Format: Paperback
This children's book, also illustrated by Tom Feelings, is an alphabet book that teaches Swahili words and African culture. With each word, a child learns more about this vibrant African culture. It was a 1975 Caldecott Honor book (i.e., a runner-up to the Medal winner) for best illustration in a children's book.
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9 of 9 people found the following review helpful By Sarah E. Oliver on September 1, 2006
Format: Paperback Verified Purchase
I am an American citizen, but my fiance is Kenyan. I was thrilled to find this book, since when we have children I want them to know as much about his culture as they do mine. I really like the idea of this book - introducing young children to Kiswahili words, and I love the pronunciation guides that are provided. I only have one complaint with this book. Its focus is completely on rural life, rural traditions, and rural culture. There is nothing about the larger African cities (my fiance grew up in Nairobi... not a tiny village). So if your goal is to learn a few Kiswahili words (although many of the words themselves are related to rural life), then this is a great book. But do not expect to get any idea of modern aspects of African life or city life. Even so, the book is cute, and worth it just for the Kiswahili it does contain.
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4 of 4 people found the following review helpful By Kara Reuter on September 14, 2004
Format: Paperback
This Swahili alphabet books presents a Swahili word for each letter of the alphabet representing important aspects of East African life and culture, from the grand (e.g., "ibada means worship" or "uzuri means beauty") to the more commonplace (e.g., "embe is a mango" or "punda is a donkey"). The illustrations are in warm shades of black and gray and represent the diverse peoples and landscapes of the wide region of Africa where Swahili is spoken. The introduction describes where Swahili is spoken, including a map.

This book is clearly written for outsiders and, as such, may be best described as a kind of social conscience book. Too often people in the United States speak of Africa as if it is a monolithic culture and this book may help to counteract that narrow perspective by honoring a variety of aspects of African culture. I especially like the scenes and activities portrayed in this book, from rural to urban, traditional to contemporary. My favorite page is "uzuri means beauty," with its description and illustration of two women, one with a crown of braided hair and the other with a shaved head and multiple pierced ears and its explanation that "Beauty means different things in different parts of Africa." The nicely written introduction reinforces this concept.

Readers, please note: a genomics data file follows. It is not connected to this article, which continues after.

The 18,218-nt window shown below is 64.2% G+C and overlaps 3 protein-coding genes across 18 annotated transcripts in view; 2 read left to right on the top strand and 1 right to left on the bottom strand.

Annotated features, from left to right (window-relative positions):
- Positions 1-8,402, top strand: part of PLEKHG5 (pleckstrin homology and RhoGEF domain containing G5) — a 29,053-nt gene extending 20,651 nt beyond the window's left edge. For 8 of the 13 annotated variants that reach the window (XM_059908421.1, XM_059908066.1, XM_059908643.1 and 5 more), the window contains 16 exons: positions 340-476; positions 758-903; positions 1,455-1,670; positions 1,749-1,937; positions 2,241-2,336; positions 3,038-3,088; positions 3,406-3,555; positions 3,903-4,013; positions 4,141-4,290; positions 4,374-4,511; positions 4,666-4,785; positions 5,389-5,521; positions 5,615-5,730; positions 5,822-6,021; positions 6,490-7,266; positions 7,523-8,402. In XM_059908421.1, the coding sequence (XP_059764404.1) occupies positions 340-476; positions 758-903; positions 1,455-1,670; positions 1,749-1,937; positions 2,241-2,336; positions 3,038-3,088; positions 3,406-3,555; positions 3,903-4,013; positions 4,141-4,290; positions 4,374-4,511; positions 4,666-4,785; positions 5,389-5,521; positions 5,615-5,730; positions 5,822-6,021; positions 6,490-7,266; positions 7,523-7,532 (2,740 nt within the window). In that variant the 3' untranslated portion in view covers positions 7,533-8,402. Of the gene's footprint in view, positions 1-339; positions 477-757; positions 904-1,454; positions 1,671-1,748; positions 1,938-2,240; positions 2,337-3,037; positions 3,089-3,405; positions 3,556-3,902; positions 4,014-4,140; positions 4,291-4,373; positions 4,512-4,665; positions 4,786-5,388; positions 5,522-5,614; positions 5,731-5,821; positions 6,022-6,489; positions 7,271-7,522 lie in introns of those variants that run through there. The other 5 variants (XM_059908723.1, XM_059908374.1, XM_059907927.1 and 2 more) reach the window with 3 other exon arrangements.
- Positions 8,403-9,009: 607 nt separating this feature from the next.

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2 of 2 people found the following review helpful By Scott Shannon on December 4, 2005
Format: Paperback
jambo means hello is an informational book that teaches basic Swahili words that correspond to each letter in the alphabet.The Swahili words listed are defined in English and presented with a pronunciation key. A passage describing African culture pertaining to that particular word is also on the same page.Muriel Feelings uses a double-page layout to provide the reader a chance to think about that Swahili word before the next one is presented. The black and white illustrations, that expand upon the text, are composed with white tempura paint, black ink and linseed oil. An author and illustrator biography as well as an introduction to Africa are other parts of the book worth reading.

This Caldecott Honor book is fun and informative. It gives a good introduction to Swahili and some east African culture.This book provides the reader with detailed descriptions that influence further investigations of this foreign culture and language.